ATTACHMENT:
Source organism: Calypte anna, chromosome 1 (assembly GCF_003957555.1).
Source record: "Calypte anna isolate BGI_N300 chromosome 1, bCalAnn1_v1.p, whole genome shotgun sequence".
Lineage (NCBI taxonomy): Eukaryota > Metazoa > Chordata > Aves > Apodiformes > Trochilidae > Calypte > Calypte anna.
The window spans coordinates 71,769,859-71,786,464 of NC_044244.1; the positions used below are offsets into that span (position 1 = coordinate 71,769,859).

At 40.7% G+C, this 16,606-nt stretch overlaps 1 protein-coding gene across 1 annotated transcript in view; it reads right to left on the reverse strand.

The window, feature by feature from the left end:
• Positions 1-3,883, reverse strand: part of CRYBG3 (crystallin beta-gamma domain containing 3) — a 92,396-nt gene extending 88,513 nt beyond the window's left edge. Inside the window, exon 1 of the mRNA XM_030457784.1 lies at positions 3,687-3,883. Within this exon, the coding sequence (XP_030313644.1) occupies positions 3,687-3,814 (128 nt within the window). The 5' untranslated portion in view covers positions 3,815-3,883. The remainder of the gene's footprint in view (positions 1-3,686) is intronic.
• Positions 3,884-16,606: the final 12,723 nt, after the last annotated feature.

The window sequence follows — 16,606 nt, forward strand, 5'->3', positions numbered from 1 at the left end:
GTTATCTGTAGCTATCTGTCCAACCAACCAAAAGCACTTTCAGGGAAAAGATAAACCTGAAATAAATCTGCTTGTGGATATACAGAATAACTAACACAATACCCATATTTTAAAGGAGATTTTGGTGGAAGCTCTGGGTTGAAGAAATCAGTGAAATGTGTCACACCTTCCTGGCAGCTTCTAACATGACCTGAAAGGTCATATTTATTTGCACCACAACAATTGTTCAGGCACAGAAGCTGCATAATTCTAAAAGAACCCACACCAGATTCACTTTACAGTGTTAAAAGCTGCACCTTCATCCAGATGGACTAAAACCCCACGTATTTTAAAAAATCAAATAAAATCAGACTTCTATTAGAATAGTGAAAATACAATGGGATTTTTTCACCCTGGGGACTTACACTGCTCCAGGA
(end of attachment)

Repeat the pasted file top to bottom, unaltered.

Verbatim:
Source organism: Calypte anna, chromosome 1 (assembly GCF_003957555.1).
Source record: "Calypte anna isolate BGI_N300 chromosome 1, bCalAnn1_v1.p, whole genome shotgun sequence".
Lineage (NCBI taxonomy): Eukaryota > Metazoa > Chordata > Aves > Apodiformes > Trochilidae > Calypte > Calypte anna.
The window spans coordinates 71,769,859-71,786,464 of NC_044244.1; the positions used below are offsets into that span (position 1 = coordinate 71,769,859).

At 40.7% G+C, this 16,606-nt stretch overlaps 1 protein-coding gene across 1 annotated transcript in view; it reads right to left on the reverse strand.

The window, feature by feature from the left end:
• Positions 1-3,883, reverse strand: part of CRYBG3 (crystallin beta-gamma domain containing 3) — a 92,396-nt gene extending 88,513 nt beyond the window's left edge. Inside the window, exon 1 of the mRNA XM_030457784.1 lies at positions 3,687-3,883. Within this exon, the coding sequence (XP_030313644.1) occupies positions 3,687-3,814 (128 nt within the window). The 5' untranslated portion in view covers positions 3,815-3,883. The remainder of the gene's footprint in view (positions 1-3,686) is intronic.
• Positions 3,884-16,606: the final 12,723 nt, after the last annotated feature.

The window sequence follows — 16,606 nt, forward strand, 5'->3', positions numbered from 1 at the left end:
GTTATCTGTAGCTATCTGTCCAACCAACCAAAAGCACTTTCAGGGAAAAGATAAACCTGAAATAAATCTGCTTGTGGATATACAGAATAACTAACACAATACCCATATTTTAAAGGAGATTTTGGTGGAAGCTCTGGGTTGAAGAAATCAGTGAAATGTGTCACACCTTCCTGGCAGCTTCTAACATGACCTGAAAGGTCATATTTATTTGCACCACAACAATTGTTCAGGCACAGAAGCTGCATAATTCTAAAAGAACCCACACCAGATTCACTTTACAGTGTTAAAAGCTGCACCTTCATCCAGATGGACTAAAACCCCACGTATTTTAAAAAATCAAATAAAATCAGACTTCTATTAGAATAGTGAAAATACAATGGGATTTTTTCACCCTGGGGACTTACACTGCTCCAGGA